WASHINGTON – Usama bin Laden (search ) made his first televised appearance in more than a year Friday in which he admitted for the first time ordering the Sept. 11 attacks and accused President Bush of "misleading" the American people.
Injecting himself into the campaign four days ahead of the presidential election, bin Laden said the United States can avoid another Sept. 11-style attack if it stops threatening the security of Muslims.
In the portion of the tape that was broadcast, the Al Qaeda (search) leader refrained from directly warning of new attacks, although he said "there are still reasons to repeat what happened."
"Your security is not in the hands of Kerry, Bush or Al Qaeda. Your security is in your own hands," bin Laden said, referring to the president and his Democratic opponent. "Any state that does not mess with our security, has naturally guaranteed its own security."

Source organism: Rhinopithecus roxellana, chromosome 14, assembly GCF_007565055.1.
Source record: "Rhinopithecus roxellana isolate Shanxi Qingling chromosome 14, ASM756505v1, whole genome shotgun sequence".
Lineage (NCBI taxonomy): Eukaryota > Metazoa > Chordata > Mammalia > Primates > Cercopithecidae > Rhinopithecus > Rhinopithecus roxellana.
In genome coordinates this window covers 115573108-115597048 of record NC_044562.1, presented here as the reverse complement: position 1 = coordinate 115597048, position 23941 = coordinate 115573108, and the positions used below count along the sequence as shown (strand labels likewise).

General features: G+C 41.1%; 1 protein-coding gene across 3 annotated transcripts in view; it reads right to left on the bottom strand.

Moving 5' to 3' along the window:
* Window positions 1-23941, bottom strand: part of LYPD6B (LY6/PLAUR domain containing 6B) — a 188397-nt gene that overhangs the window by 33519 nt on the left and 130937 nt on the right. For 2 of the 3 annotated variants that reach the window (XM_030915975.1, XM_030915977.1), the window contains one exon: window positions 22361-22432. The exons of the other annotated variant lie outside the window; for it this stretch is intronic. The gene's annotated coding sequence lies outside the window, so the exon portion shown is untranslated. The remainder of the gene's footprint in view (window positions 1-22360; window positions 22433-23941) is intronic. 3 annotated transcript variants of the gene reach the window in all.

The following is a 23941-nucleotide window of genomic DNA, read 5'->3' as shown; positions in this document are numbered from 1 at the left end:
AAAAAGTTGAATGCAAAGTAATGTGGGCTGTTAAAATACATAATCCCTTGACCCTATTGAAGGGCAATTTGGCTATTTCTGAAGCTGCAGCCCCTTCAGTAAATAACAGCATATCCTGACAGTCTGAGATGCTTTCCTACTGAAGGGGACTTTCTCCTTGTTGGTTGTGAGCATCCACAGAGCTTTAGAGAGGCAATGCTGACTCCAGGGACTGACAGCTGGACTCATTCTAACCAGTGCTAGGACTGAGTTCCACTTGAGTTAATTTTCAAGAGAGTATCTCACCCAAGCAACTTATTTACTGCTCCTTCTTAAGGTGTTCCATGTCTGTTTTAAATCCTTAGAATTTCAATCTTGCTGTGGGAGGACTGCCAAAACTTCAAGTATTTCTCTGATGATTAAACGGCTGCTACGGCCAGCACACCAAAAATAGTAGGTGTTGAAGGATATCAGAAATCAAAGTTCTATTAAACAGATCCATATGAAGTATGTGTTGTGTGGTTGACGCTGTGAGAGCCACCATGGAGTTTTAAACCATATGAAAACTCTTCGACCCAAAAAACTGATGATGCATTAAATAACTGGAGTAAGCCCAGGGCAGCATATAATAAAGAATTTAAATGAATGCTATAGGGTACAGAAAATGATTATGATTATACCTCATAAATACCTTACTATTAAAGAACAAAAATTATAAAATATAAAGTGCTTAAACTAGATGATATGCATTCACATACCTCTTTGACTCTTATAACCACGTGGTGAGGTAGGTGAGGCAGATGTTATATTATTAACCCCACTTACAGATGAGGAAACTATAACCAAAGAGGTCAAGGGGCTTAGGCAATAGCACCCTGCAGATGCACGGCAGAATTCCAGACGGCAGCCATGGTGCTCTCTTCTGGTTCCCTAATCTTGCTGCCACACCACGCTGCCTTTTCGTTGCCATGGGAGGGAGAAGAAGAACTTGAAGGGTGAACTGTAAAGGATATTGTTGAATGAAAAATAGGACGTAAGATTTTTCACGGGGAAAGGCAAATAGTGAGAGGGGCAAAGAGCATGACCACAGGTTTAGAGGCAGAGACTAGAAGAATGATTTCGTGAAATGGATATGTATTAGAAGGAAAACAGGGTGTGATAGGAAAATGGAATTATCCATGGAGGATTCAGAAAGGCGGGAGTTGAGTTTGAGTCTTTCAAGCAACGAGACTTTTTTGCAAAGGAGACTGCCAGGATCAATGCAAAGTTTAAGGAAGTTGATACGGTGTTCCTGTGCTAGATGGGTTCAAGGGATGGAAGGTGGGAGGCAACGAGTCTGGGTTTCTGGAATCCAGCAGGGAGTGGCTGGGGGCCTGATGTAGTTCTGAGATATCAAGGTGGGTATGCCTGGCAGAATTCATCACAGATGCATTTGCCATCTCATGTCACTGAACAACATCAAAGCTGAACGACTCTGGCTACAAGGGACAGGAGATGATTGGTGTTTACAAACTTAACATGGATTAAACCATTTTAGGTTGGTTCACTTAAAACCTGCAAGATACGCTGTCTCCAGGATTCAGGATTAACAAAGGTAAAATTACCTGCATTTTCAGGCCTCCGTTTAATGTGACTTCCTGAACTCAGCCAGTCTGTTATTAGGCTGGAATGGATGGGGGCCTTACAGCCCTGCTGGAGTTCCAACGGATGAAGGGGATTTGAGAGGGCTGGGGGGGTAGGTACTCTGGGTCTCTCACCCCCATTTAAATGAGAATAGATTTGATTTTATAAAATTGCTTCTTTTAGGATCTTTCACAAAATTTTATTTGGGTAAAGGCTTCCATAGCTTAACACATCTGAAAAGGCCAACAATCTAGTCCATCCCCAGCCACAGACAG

Admitting for the first time that he ordered the Sept. 11 attacks, bin Laden said he did so because of injustices against the Lebanese and Palestinians by Israel and the United States.
In what appeared to be conciliatory language, bin Laden said he wanted to explain why he ordered the airline hijackings that hit the World Trade Center (search) and the Pentagon so Americans would know how to act to prevent another attack.
"To the American people, my talk is to you about the best way to avoid another Manhattan," he said. "I tell you: Security is an important element of human life and free people do not give up their security."
After the video was aired, President Bush said that "Americans will not be intimidated" by bin Laden. Sen. John Kerry criticized Bush for failing to capture bin Laden earlier and said that "I can run a more effective war on terror."